Both sides of government have made promises about their plans of attack with superannuation should they be elected to govern in May, but the changes in the pipeline are unsettling for taxpayers and business owners alike.
Both sides of government have committed to a more stable, predictable superannuation environment — but history and the pipeline of future changes tell a different story.
Continued tinkering and uncertainty alongside promises for stability are off-putting for taxpayers and SMEs alike, and detract from their confidence in using superannuation as a vehicle for retirement income.
For example, the cloudiness over the future of loans in superannuation, which many businesses use to purchase the commercial property they run their operations out of, is proving to be a concern for SMEs.
Policy wrap: The Liberal Party
The Morrison government has issued a guarantee that the party will not implement new taxes on superannuation.
However, when Scott Morrison was federal treasurer in 2016, he introduced the biggest round of changes to superannuation since 2007, when John Howard was prime minister and Peter Costello was treasurer.
This included the $1.6 million transfer balance cap, which superannuation experts and taxpayers alike are still grappling with at an administrative level.
Mr Morrison also moved to introduce a lifetime cap on contributions of $500,000 for non-concessional contributions, which didn’t eventuate.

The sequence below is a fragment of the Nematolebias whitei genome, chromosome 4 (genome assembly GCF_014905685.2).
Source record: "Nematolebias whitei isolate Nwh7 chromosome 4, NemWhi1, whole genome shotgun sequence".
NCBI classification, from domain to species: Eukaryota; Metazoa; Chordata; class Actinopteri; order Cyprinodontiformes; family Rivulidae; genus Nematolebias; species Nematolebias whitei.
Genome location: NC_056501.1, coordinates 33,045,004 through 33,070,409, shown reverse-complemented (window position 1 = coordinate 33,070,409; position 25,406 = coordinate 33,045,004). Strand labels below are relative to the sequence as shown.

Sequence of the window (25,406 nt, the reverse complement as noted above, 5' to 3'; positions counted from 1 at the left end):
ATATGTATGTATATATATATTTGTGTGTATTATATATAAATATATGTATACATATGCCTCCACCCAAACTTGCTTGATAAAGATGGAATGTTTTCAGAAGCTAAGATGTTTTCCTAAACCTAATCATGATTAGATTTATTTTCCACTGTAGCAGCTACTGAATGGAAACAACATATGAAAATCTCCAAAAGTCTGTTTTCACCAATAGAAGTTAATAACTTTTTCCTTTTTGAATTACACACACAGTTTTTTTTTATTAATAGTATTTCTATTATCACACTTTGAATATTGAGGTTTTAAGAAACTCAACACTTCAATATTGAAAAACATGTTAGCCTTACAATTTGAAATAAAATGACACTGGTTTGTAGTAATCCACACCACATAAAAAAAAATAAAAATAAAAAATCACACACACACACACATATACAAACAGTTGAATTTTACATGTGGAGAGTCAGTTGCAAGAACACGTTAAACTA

The Labor Party
Opposition Leader Bill Shorten and shadow treasurer Chris Bowen said that there’s nothing new in the pipeline from their party.
However, there are a few proposed measures which have already been announced for superannuation.
These include the contentious plans to scrap cash refunds on dividend imputation credits. While this is not strictly superannuation policy, it takes aim at SMSFs using the franking credits system. SMSFs with at least one pensioner prior to 28 March 2018 will be exempt from the changes.
The measures also include changes to the division 293 tax threshold, at which high-income earners pay an additional 15 per cent tax on concessional contributions, which would be lowered from $250,000 to $200,000 under Labor.
Labor is also proposing lowering the non-concessional contribution caps and removing the provision for catch-up contributions.
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